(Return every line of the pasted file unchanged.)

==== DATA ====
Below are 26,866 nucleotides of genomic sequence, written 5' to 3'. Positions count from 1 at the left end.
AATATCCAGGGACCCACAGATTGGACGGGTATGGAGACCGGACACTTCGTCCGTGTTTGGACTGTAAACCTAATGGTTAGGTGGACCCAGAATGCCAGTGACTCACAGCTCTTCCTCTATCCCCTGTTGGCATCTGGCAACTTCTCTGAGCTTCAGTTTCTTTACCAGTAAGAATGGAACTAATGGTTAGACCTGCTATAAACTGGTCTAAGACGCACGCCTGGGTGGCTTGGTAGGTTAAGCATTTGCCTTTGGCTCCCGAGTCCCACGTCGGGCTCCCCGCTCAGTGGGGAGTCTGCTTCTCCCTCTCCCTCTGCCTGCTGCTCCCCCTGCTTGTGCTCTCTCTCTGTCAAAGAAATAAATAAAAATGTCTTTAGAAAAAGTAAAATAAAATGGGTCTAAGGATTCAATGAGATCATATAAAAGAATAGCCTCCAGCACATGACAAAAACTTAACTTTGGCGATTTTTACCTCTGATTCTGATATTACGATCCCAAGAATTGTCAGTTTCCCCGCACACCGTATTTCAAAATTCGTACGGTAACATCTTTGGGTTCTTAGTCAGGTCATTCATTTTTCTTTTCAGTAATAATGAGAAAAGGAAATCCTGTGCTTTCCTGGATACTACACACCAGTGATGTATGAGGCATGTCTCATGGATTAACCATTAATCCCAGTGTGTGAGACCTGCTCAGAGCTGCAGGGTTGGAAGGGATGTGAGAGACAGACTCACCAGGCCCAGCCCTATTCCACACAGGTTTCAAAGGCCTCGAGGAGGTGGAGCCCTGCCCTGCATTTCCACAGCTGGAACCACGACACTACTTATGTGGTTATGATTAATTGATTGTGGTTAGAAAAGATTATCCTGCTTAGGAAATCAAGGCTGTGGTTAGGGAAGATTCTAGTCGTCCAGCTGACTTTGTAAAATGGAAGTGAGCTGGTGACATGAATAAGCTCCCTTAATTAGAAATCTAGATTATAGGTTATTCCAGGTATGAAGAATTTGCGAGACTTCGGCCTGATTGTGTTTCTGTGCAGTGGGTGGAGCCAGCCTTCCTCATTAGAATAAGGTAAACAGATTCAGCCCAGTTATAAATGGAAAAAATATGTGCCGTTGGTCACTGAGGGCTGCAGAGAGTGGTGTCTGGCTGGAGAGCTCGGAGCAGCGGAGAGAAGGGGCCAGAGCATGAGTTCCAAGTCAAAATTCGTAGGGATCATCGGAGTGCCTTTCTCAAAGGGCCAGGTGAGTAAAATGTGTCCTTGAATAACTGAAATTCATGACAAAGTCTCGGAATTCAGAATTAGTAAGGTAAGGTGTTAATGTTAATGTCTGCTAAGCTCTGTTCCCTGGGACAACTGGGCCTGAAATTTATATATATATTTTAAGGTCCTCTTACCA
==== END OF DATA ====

Below are 26,866 nucleotides of genomic sequence, written 5' to 3'. Positions count from 1 at the left end.
AATATCCAGGGACCCACAGATTGGACGGGTATGGAGACCGGACACTTCGTCCGTGTTTGGACTGTAAACCTAATGGTTAGGTGGACCCAGAATGCCAGTGACTCACAGCTCTTCCTCTATCCCCTGTTGGCATCTGGCAACTTCTCTGAGCTTCAGTTTCTTTACCAGTAAGAATGGAACTAATGGTTAGACCTGCTATAAACTGGTCTAAGACGCACGCCTGGGTGGCTTGGTAGGTTAAGCATTTGCCTTTGGCTCCCGAGTCCCACGTCGGGCTCCCCGCTCAGTGGGGAGTCTGCTTCTCCCTCTCCCTCTGCCTGCTGCTCCCCCTGCTTGTGCTCTCTCTCTGTCAAAGAAATAAATAAAAATGTCTTTAGAAAAAGTAAAATAAAATGGGTCTAAGGATTCAATGAGATCATATAAAAGAATAGCCTCCAGCACATGACAAAAACTTAACTTTGGCGATTTTTACCTCTGATTCTGATATTACGATCCCAAGAATTGTCAGTTTCCCCGCACACCGTATTTCAAAATTCGTACGGTAACATCTTTGGGTTCTTAGTCAGGTCATTCATTTTTCTTTTCAGTAATAATGAGAAAAGGAAATCCTGTGCTTTCCTGGATACTACACACCAGTGATGTATGAGGCATGTCTCATGGATTAACCATTAATCCCAGTGTGTGAGACCTGCTCAGAGCTGCAGGGTTGGAAGGGATGTGAGAGACAGACTCACCAGGCCCAGCCCTATTCCACACAGGTTTCAAAGGCCTCGAGGAGGTGGAGCCCTGCCCTGCATTTCCACAGCTGGAACCACGACACTACTTATGTGGTTATGATTAATTGATTGTGGTTAGAAAAGATTATCCTGCTTAGGAAATCAAGGCTGTGGTTAGGGAAGATTCTAGTCGTCCAGCTGACTTTGTAAAATGGAAGTGAGCTGGTGACATGAATAAGCTCCCTTAATTAGAAATCTAGATTATAGGTTATTCCAGGTATGAAGAATTTGCGAGACTTCGGCCTGATTGTGTTTCTGTGCAGTGGGTGGAGCCAGCCTTCCTCATTAGAATAAGGTAAACAGATTCAGCCCAGTTATAAATGGAAAAAATATGTGCCGTTGGTCACTGAGGGCTGCAGAGAGTGGTGTCTGGCTGGAGAGCTCGGAGCAGCGGAGAGAAGGGGCCAGAGCATGAGTTCCAAGTCAAAATTCGTAGGGATCATCGGAGTGCCTTTCTCAAAGGGCCAGGTGAGTAAAATGTGTCCTTGAATAACTGAAATTCATGACAAAGTCTCGGAATTCAGAATTAGTAAGGTAAGGTGTTAATGTTAATGTCTGCTAAGCTCTGTTCCCTGGGACAACTGGGCCTGAAATTTATATATATATTTTAAGGTCCTCTTACCA